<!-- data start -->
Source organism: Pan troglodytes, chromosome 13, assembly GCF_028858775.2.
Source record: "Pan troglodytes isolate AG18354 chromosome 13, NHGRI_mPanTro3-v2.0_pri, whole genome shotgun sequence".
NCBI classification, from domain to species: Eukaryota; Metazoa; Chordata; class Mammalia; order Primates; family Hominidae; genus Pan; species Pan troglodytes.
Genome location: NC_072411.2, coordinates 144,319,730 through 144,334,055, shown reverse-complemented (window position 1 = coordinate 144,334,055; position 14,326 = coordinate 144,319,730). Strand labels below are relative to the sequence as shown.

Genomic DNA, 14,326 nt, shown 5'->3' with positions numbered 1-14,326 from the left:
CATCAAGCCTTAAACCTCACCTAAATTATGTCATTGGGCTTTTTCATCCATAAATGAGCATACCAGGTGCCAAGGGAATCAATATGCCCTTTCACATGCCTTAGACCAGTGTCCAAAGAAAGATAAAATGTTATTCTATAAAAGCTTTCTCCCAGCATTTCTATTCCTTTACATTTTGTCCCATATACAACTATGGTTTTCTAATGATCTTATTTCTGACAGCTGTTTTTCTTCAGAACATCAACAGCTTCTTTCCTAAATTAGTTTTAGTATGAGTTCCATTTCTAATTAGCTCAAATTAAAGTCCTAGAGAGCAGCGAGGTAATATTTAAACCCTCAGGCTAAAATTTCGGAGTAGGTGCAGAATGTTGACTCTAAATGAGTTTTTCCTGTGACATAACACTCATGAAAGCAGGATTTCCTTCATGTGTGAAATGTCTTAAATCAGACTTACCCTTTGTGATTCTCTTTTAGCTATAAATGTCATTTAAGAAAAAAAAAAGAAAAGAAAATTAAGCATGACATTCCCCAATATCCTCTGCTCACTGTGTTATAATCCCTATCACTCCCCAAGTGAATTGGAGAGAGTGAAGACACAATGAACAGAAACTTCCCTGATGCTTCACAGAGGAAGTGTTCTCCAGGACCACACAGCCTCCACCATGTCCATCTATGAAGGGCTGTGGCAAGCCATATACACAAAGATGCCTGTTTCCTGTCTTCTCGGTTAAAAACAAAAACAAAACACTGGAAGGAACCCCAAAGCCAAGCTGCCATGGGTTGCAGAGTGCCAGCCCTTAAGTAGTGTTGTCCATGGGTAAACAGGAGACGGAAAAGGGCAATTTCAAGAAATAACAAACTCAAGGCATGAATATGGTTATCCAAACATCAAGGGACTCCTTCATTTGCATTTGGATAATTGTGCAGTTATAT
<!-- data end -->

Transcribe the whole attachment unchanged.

Source organism: Pan troglodytes, chromosome 13, assembly GCF_028858775.2.
Source record: "Pan troglodytes isolate AG18354 chromosome 13, NHGRI_mPanTro3-v2.0_pri, whole genome shotgun sequence".
NCBI classification, from domain to species: Eukaryota; Metazoa; Chordata; class Mammalia; order Primates; family Hominidae; genus Pan; species Pan troglodytes.
Genome location: NC_072411.2, coordinates 144,319,730 through 144,334,055, shown reverse-complemented (window position 1 = coordinate 144,334,055; position 14,326 = coordinate 144,319,730). Strand labels below are relative to the sequence as shown.

Genomic DNA, 14,326 nt, shown 5'->3' with positions numbered 1-14,326 from the left:
CATCAAGCCTTAAACCTCACCTAAATTATGTCATTGGGCTTTTTCATCCATAAATGAGCATACCAGGTGCCAAGGGAATCAATATGCCCTTTCACATGCCTTAGACCAGTGTCCAAAGAAAGATAAAATGTTATTCTATAAAAGCTTTCTCCCAGCATTTCTATTCCTTTACATTTTGTCCCATATACAACTATGGTTTTCTAATGATCTTATTTCTGACAGCTGTTTTTCTTCAGAACATCAACAGCTTCTTTCCTAAATTAGTTTTAGTATGAGTTCCATTTCTAATTAGCTCAAATTAAAGTCCTAGAGAGCAGCGAGGTAATATTTAAACCCTCAGGCTAAAATTTCGGAGTAGGTGCAGAATGTTGACTCTAAATGAGTTTTTCCTGTGACATAACACTCATGAAAGCAGGATTTCCTTCATGTGTGAAATGTCTTAAATCAGACTTACCCTTTGTGATTCTCTTTTAGCTATAAATGTCATTTAAGAAAAAAAAAAGAAAAGAAAATTAAGCATGACATTCCCCAATATCCTCTGCTCACTGTGTTATAATCCCTATCACTCCCCAAGTGAATTGGAGAGAGTGAAGACACAATGAACAGAAACTTCCCTGATGCTTCACAGAGGAAGTGTTCTCCAGGACCACACAGCCTCCACCATGTCCATCTATGAAGGGCTGTGGCAAGCCATATACACAAAGATGCCTGTTTCCTGTCTTCTCGGTTAAAAACAAAAACAAAACACTGGAAGGAACCCCAAAGCCAAGCTGCCATGGGTTGCAGAGTGCCAGCCCTTAAGTAGTGTTGTCCATGGGTAAACAGGAGACGGAAAAGGGCAATTTCAAGAAATAACAAACTCAAGGCATGAATATGGTTATCCAAACATCAAGGGACTCCTTCATTTGCATTTGGATAATTGTGCAGTTATAT